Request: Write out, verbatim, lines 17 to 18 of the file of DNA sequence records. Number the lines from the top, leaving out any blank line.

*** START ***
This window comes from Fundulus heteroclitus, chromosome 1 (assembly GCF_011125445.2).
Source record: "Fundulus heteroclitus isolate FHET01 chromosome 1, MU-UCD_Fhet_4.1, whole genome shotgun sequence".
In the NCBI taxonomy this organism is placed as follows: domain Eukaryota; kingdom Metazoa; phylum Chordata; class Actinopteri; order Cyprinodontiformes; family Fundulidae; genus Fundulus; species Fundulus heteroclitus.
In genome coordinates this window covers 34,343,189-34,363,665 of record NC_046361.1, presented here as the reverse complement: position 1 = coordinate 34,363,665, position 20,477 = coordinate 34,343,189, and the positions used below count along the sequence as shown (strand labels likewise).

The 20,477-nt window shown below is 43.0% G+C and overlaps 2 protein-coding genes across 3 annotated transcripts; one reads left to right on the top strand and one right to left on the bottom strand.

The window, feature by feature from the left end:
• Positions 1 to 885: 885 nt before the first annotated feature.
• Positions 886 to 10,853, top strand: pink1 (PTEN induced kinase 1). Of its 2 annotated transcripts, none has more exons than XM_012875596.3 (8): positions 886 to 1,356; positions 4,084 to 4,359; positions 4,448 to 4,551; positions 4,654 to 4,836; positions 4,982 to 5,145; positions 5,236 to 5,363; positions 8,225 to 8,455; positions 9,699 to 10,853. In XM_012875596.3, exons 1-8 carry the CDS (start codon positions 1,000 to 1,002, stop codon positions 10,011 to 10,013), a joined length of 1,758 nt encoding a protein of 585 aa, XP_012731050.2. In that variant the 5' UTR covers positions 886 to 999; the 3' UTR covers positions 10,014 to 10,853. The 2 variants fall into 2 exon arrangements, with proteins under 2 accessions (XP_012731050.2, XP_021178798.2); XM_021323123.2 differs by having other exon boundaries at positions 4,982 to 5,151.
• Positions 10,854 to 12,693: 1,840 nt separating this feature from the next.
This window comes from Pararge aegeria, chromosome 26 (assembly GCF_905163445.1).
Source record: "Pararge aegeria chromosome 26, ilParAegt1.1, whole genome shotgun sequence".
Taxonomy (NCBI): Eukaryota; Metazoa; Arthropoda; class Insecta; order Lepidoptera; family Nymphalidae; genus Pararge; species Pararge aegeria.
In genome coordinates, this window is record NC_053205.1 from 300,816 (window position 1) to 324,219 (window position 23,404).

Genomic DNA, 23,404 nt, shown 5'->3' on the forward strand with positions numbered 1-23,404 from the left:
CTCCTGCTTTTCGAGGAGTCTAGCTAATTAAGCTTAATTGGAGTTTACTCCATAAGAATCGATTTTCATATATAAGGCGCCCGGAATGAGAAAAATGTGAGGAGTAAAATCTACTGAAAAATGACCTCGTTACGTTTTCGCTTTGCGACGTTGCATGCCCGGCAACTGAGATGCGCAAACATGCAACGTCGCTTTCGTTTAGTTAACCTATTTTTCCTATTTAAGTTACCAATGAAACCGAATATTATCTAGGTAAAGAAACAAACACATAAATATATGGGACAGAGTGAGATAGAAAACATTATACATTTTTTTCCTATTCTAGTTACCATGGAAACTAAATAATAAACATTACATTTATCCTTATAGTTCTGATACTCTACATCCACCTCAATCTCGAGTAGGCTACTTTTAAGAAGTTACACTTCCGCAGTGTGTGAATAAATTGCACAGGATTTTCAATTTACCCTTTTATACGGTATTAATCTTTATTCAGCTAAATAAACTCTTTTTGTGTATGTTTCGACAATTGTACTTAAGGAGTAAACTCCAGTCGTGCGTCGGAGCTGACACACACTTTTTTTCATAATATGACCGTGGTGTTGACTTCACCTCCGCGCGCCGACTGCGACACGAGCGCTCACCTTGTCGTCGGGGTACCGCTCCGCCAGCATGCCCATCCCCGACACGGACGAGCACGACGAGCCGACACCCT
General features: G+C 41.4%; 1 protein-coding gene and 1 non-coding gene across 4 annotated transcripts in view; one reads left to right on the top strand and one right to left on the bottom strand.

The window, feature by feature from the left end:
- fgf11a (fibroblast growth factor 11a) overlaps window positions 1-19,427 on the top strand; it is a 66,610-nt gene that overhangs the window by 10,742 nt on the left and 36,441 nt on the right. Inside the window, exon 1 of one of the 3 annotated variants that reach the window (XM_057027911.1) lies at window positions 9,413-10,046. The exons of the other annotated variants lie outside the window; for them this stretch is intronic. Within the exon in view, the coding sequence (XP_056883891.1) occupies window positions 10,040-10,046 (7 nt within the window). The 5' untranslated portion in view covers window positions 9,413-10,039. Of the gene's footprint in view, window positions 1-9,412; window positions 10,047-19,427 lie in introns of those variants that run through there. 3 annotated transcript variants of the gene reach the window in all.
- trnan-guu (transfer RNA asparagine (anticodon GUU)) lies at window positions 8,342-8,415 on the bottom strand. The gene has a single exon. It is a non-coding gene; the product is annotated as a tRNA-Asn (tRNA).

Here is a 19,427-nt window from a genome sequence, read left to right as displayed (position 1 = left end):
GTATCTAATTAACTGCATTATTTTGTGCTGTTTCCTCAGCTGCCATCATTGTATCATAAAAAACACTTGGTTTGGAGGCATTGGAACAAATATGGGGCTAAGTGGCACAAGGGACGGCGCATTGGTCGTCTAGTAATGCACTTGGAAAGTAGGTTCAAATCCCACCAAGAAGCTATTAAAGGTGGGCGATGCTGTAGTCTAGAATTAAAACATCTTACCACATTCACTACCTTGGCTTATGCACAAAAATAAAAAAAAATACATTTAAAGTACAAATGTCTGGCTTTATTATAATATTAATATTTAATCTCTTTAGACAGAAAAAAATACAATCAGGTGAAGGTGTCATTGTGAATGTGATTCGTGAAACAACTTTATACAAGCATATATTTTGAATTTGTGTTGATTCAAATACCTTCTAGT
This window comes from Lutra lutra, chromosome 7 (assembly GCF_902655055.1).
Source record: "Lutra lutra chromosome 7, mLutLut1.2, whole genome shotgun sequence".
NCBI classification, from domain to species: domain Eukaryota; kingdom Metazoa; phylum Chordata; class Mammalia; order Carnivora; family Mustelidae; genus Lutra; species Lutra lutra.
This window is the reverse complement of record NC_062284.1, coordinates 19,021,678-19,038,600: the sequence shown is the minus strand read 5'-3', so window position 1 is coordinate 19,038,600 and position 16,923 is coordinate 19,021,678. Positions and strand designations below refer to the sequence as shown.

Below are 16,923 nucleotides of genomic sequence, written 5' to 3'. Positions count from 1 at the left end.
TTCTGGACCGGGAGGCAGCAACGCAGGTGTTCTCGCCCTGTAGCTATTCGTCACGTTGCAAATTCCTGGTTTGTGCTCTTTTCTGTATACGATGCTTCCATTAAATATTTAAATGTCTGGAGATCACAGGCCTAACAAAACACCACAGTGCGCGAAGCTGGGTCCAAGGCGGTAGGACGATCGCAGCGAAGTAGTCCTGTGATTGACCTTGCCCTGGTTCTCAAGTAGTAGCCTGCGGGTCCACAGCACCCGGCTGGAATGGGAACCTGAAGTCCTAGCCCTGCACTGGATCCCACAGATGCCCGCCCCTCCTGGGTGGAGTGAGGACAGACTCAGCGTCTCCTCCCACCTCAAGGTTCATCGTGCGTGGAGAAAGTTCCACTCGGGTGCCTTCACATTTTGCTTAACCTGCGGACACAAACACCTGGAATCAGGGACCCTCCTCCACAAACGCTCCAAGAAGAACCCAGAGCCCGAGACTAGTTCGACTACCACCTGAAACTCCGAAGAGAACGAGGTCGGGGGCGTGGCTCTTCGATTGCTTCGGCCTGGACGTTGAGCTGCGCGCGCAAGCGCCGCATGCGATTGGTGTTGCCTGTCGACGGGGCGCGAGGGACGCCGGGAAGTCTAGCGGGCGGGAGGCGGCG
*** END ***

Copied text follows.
The window, feature by feature from the left end:
- fgf11a (fibroblast growth factor 11a) overlaps window positions 1-19,427 on the top strand; it is a 66,610-nt gene that overhangs the window by 10,742 nt on the left and 36,441 nt on the right. Inside the window, exon 1 of one of the 3 annotated variants that reach the window (XM_057027911.1) lies at window positions 9,413-10,046. The exons of the other annotated variants lie outside the window; for them this stretch is intronic. Within the exon in view, the coding sequence (XP_056883891.1) occupies window positions 10,040-10,046 (7 nt within the window). The 5' untranslated portion in view covers window positions 9,413-10,039. Of the gene's footprint in view, window positions 1-9,412; window positions 10,047-19,427 lie in introns of those variants that run through there. 3 annotated transcript variants of the gene reach the window in all.